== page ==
Sri Lanka performs poorly on Economic Freedom - focus on open trade is crucial - Advocata | Daily News


 

Sri Lanka performs poorly on Economic Freedom - focus on open trade is crucial - Advocata

Sri Lanka currently ranks 104 out of 162 countries for Economic Freedom (Economic Freedom of the World Index, 2019). This is a 7 step drop from last year’s ranking, 97. The President, in his Independence Day address to the nation promised “I not only respect your freedom, but I will work towards improving it and guarantee the political and economic freedom in a truly democratic country”. Advocata commends this line of thinking and believes his vision can be achieved through the recommendations below.

Economic Freedom is the degree to which the policies and institutions of countries are supportive of economic freedom. The cornerstones of economic freedom are personal choice, voluntary exchange, freedom to enter markets and compete, and security of the person and privately owned property.

Comparatively, Hong Kong and Singapore, occupy the top two positions in the Index. The Index also concludes that nations that are economically free out-perform non-free nations in indicators of well-being. For example, nations in the top quartile of economic freedom (like Hong Kong, Singapore and New Zealand) had an average per-capita GDP of $36,770 in 2017, compared to $6,140 for bottom quartile nations (like Sudan, Libya and Venezuela).

Sri Lanka’s rank in the indicator “Freedom to trade internationally” is alarmingly poor, ranking 113 out of 162 countries. When governments impose restrictions that reduce the ability of their residents to engage in voluntary exchange with people in other countries, economic freedom is diminished. Not only does Sri Lanka enforce exorbitant taxes on imports, trade facilitation in the country is poor.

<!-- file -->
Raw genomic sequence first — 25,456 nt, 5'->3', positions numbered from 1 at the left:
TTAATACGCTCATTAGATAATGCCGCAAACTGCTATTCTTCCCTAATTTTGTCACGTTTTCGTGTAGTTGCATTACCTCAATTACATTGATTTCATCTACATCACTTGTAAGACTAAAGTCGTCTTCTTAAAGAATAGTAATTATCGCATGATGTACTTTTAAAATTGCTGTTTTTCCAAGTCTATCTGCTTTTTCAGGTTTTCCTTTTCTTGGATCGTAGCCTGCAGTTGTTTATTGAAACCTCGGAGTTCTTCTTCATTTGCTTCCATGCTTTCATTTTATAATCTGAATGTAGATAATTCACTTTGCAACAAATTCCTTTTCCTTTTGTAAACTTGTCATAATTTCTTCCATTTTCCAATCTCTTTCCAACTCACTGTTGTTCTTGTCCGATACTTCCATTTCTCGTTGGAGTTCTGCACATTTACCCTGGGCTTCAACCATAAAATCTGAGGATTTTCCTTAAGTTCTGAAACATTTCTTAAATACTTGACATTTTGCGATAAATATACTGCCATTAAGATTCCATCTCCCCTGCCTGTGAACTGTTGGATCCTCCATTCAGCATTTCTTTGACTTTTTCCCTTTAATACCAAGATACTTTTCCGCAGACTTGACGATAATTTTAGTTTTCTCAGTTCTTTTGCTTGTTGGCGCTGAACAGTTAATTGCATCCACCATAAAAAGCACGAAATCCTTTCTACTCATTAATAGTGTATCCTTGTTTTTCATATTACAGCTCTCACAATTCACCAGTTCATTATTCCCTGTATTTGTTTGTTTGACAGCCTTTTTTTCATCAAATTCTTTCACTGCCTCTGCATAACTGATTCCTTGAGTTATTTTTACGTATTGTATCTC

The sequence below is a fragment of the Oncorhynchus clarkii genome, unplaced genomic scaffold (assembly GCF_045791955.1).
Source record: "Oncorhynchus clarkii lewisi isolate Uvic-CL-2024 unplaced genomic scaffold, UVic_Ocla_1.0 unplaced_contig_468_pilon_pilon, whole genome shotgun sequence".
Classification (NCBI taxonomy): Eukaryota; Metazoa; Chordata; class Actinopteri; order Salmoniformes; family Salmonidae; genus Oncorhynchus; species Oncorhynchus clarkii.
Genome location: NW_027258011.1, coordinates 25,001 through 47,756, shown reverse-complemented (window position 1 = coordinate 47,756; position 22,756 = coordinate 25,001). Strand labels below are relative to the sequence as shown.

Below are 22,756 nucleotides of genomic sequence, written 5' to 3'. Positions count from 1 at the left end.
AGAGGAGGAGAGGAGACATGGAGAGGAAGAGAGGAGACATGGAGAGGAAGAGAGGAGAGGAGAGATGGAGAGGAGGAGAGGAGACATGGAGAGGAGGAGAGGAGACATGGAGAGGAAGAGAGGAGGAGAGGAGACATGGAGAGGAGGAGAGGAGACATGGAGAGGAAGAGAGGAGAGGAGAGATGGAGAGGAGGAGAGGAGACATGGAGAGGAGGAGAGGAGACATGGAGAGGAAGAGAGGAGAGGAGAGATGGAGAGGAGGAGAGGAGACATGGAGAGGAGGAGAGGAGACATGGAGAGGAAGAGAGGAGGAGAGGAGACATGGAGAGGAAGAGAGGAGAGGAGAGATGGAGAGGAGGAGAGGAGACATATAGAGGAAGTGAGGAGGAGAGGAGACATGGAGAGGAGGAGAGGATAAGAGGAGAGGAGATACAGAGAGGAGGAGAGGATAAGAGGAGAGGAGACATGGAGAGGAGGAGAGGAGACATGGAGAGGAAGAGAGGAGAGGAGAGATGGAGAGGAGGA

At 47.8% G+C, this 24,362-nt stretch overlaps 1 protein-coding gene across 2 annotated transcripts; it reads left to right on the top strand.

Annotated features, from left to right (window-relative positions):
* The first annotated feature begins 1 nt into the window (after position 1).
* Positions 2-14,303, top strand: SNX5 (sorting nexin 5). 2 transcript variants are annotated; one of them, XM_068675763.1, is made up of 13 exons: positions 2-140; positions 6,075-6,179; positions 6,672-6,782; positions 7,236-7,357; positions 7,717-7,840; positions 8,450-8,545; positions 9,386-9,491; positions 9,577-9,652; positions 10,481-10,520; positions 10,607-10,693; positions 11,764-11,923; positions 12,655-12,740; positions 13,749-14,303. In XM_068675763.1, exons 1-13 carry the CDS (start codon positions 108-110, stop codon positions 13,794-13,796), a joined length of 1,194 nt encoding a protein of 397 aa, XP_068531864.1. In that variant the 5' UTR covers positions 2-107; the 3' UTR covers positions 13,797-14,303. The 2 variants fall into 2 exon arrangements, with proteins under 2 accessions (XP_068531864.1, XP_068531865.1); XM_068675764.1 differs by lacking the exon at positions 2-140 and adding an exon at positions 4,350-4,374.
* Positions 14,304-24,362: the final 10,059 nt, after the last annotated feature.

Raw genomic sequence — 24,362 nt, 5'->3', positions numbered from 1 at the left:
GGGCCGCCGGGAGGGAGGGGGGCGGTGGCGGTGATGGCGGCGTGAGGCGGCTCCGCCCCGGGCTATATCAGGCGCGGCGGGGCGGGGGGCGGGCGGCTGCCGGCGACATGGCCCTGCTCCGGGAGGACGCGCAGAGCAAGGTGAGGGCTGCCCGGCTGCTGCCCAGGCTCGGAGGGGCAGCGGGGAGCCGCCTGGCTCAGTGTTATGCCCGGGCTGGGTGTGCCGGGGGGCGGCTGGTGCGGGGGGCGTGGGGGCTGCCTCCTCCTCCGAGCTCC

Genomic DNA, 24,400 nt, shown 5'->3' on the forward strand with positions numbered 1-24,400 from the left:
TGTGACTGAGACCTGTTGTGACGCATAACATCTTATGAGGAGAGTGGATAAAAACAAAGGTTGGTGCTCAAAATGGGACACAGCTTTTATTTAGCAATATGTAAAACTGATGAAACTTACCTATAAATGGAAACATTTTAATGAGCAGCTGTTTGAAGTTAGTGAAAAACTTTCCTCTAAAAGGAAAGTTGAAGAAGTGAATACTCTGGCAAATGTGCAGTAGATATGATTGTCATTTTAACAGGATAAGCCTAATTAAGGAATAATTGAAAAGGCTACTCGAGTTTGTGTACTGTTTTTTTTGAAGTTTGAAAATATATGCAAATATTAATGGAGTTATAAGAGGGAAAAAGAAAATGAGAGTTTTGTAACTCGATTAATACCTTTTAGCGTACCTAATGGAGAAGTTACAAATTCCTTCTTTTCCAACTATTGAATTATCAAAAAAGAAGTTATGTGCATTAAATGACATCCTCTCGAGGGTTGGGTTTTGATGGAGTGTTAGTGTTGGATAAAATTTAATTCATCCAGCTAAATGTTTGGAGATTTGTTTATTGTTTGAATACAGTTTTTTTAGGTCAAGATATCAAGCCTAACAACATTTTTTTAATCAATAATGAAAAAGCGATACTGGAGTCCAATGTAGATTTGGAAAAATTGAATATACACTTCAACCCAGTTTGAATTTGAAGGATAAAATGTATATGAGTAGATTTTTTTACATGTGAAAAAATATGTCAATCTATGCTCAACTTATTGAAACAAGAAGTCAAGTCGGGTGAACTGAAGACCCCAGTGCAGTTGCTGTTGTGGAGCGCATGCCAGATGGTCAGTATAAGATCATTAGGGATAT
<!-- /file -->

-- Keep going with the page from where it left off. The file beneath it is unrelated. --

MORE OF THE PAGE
Recommendations: Replace Sri Lanka’s complex tariff system with a low and uniform tariff rate.

Implementation and improvement of the National Single Window for trade, which will allow all parties involved in trade and transport to lodge standardized information and documents at a single-entry point to fulfil all import, export and transit-related regulatory requirements.

Reforming the Customs Ordinance. The National Export Strategy mentions that a new Customs Act, which is in line with international standards for trade facilitation, has been drafted but this hasn’t progressed beyond this stage.

“Imagine a world where there is economic freedom, anyone can enter the market place, anyone can start a business, the only way a business can get customers is by producing goods and services that are better than the other producers. This gives consumers a whole range of choice.” - Fred MacMahon, Fraser Institute.


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